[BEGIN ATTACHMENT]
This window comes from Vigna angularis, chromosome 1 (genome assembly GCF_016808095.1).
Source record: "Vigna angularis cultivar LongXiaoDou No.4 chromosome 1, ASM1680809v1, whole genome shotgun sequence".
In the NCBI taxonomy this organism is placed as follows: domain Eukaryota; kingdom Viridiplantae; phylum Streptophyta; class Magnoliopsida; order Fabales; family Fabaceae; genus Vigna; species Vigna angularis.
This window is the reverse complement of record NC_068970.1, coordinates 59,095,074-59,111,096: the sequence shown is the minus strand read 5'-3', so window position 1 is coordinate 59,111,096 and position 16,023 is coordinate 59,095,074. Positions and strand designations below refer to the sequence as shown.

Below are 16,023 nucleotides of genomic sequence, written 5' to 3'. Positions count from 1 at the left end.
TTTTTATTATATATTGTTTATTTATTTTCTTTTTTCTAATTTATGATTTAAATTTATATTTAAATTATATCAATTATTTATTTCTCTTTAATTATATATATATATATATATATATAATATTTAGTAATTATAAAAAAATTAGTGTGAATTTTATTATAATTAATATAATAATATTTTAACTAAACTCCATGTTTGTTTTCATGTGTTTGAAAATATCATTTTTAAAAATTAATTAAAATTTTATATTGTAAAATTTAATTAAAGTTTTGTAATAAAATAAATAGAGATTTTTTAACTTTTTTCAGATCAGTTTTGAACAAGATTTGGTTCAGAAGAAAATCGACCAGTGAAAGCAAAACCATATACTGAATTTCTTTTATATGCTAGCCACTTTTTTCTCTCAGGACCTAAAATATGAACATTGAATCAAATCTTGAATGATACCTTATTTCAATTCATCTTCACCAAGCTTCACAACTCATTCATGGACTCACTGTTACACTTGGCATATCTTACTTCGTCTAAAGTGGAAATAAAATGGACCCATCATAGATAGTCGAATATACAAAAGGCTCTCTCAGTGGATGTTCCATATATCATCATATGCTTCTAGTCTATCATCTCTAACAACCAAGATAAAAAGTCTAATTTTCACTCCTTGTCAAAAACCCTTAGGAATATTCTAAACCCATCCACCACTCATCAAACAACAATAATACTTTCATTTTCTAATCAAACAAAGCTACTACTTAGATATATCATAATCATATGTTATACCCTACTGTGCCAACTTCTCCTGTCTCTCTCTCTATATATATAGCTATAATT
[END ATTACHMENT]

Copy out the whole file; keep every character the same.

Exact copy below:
This window comes from Vigna angularis, chromosome 1 (genome assembly GCF_016808095.1).
Source record: "Vigna angularis cultivar LongXiaoDou No.4 chromosome 1, ASM1680809v1, whole genome shotgun sequence".
In the NCBI taxonomy this organism is placed as follows: domain Eukaryota; kingdom Viridiplantae; phylum Streptophyta; class Magnoliopsida; order Fabales; family Fabaceae; genus Vigna; species Vigna angularis.
This window is the reverse complement of record NC_068970.1, coordinates 59,095,074-59,111,096: the sequence shown is the minus strand read 5'-3', so window position 1 is coordinate 59,111,096 and position 16,023 is coordinate 59,095,074. Positions and strand designations below refer to the sequence as shown.

Below are 16,023 nucleotides of genomic sequence, written 5' to 3'. Positions count from 1 at the left end.
TTTTTATTATATATTGTTTATTTATTTTCTTTTTTCTAATTTATGATTTAAATTTATATTTAAATTATATCAATTATTTATTTCTCTTTAATTATATATATATATATATATATATAATATTTAGTAATTATAAAAAAATTAGTGTGAATTTTATTATAATTAATATAATAATATTTTAACTAAACTCCATGTTTGTTTTCATGTGTTTGAAAATATCATTTTTAAAAATTAATTAAAATTTTATATTGTAAAATTTAATTAAAGTTTTGTAATAAAATAAATAGAGATTTTTTAACTTTTTTCAGATCAGTTTTGAACAAGATTTGGTTCAGAAGAAAATCGACCAGTGAAAGCAAAACCATATACTGAATTTCTTTTATATGCTAGCCACTTTTTTCTCTCAGGACCTAAAATATGAACATTGAATCAAATCTTGAATGATACCTTATTTCAATTCATCTTCACCAAGCTTCACAACTCATTCATGGACTCACTGTTACACTTGGCATATCTTACTTCGTCTAAAGTGGAAATAAAATGGACCCATCATAGATAGTCGAATATACAAAAGGCTCTCTCAGTGGATGTTCCATATATCATCATATGCTTCTAGTCTATCATCTCTAACAACCAAGATAAAAAGTCTAATTTTCACTCCTTGTCAAAAACCCTTAGGAATATTCTAAACCCATCCACCACTCATCAAACAACAATAATACTTTCATTTTCTAATCAAACAAAGCTACTACTTAGATATATCATAATCATATGTTATACCCTACTGTGCCAACTTCTCCTGTCTCTCTCTCTATATATATAGCTATAATT